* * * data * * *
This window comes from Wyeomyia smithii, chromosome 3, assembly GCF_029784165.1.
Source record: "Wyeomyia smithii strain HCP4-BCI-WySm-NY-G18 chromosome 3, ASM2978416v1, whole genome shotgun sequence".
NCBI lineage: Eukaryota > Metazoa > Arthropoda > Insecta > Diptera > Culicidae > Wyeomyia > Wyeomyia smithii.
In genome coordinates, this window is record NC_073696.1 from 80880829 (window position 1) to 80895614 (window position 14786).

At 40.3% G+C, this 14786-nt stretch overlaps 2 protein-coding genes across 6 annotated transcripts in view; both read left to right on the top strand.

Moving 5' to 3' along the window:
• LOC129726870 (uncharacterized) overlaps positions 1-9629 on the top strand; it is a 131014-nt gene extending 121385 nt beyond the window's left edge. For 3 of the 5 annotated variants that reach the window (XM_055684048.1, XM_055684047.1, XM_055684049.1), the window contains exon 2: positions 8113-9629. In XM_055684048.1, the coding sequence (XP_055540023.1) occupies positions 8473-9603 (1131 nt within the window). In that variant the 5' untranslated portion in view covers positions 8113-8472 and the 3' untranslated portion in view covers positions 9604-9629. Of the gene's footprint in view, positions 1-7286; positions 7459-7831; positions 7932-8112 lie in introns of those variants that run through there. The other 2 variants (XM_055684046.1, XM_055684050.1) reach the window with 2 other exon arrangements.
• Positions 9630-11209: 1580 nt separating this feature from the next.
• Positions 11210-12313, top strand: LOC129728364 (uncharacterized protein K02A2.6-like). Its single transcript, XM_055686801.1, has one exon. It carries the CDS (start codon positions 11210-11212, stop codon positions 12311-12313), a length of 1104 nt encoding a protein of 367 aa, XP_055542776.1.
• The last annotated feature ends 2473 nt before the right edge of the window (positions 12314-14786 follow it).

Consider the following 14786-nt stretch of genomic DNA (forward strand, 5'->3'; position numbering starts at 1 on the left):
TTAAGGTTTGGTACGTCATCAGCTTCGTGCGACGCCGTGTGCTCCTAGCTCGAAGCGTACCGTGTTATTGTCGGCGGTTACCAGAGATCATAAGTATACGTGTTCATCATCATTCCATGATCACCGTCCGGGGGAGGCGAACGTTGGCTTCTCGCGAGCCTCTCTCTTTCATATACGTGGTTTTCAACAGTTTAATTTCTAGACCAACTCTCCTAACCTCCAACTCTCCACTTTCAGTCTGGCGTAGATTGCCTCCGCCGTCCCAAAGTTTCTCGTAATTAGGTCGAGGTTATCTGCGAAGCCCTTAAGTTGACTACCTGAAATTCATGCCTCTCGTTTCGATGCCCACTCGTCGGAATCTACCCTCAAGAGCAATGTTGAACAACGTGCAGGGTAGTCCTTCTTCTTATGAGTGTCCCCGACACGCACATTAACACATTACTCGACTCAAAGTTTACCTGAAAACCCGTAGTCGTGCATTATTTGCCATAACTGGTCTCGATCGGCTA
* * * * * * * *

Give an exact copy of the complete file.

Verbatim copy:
This window comes from Wyeomyia smithii, chromosome 3, assembly GCF_029784165.1.
Source record: "Wyeomyia smithii strain HCP4-BCI-WySm-NY-G18 chromosome 3, ASM2978416v1, whole genome shotgun sequence".
NCBI lineage: Eukaryota > Metazoa > Arthropoda > Insecta > Diptera > Culicidae > Wyeomyia > Wyeomyia smithii.
In genome coordinates, this window is record NC_073696.1 from 80880829 (window position 1) to 80895614 (window position 14786).

At 40.3% G+C, this 14786-nt stretch overlaps 2 protein-coding genes across 6 annotated transcripts in view; both read left to right on the top strand.

Moving 5' to 3' along the window:
• LOC129726870 (uncharacterized) overlaps positions 1-9629 on the top strand; it is a 131014-nt gene extending 121385 nt beyond the window's left edge. For 3 of the 5 annotated variants that reach the window (XM_055684048.1, XM_055684047.1, XM_055684049.1), the window contains exon 2: positions 8113-9629. In XM_055684048.1, the coding sequence (XP_055540023.1) occupies positions 8473-9603 (1131 nt within the window). In that variant the 5' untranslated portion in view covers positions 8113-8472 and the 3' untranslated portion in view covers positions 9604-9629. Of the gene's footprint in view, positions 1-7286; positions 7459-7831; positions 7932-8112 lie in introns of those variants that run through there. The other 2 variants (XM_055684046.1, XM_055684050.1) reach the window with 2 other exon arrangements.
• Positions 9630-11209: 1580 nt separating this feature from the next.
• Positions 11210-12313, top strand: LOC129728364 (uncharacterized protein K02A2.6-like). Its single transcript, XM_055686801.1, has one exon. It carries the CDS (start codon positions 11210-11212, stop codon positions 12311-12313), a length of 1104 nt encoding a protein of 367 aa, XP_055542776.1.
• The last annotated feature ends 2473 nt before the right edge of the window (positions 12314-14786 follow it).

Consider the following 14786-nt stretch of genomic DNA (forward strand, 5'->3'; position numbering starts at 1 on the left):
TTAAGGTTTGGTACGTCATCAGCTTCGTGCGACGCCGTGTGCTCCTAGCTCGAAGCGTACCGTGTTATTGTCGGCGGTTACCAGAGATCATAAGTATACGTGTTCATCATCATTCCATGATCACCGTCCGGGGGAGGCGAACGTTGGCTTCTCGCGAGCCTCTCTCTTTCATATACGTGGTTTTCAACAGTTTAATTTCTAGACCAACTCTCCTAACCTCCAACTCTCCACTTTCAGTCTGGCGTAGATTGCCTCCGCCGTCCCAAAGTTTCTCGTAATTAGGTCGAGGTTATCTGCGAAGCCCTTAAGTTGACTACCTGAAATTCATGCCTCTCGTTTCGATGCCCACTCGTCGGAATCTACCCTCAAGAGCAATGTTGAACAACGTGCAGGGTAGTCCTTCTTCTTATGAGTGTCCCCGACACGCACATTAACACATTACTCGACTCAAAGTTTACCTGAAAACCCGTAGTCGTGCATTATTTGCCATAACTGGTCTCGATCGGCTA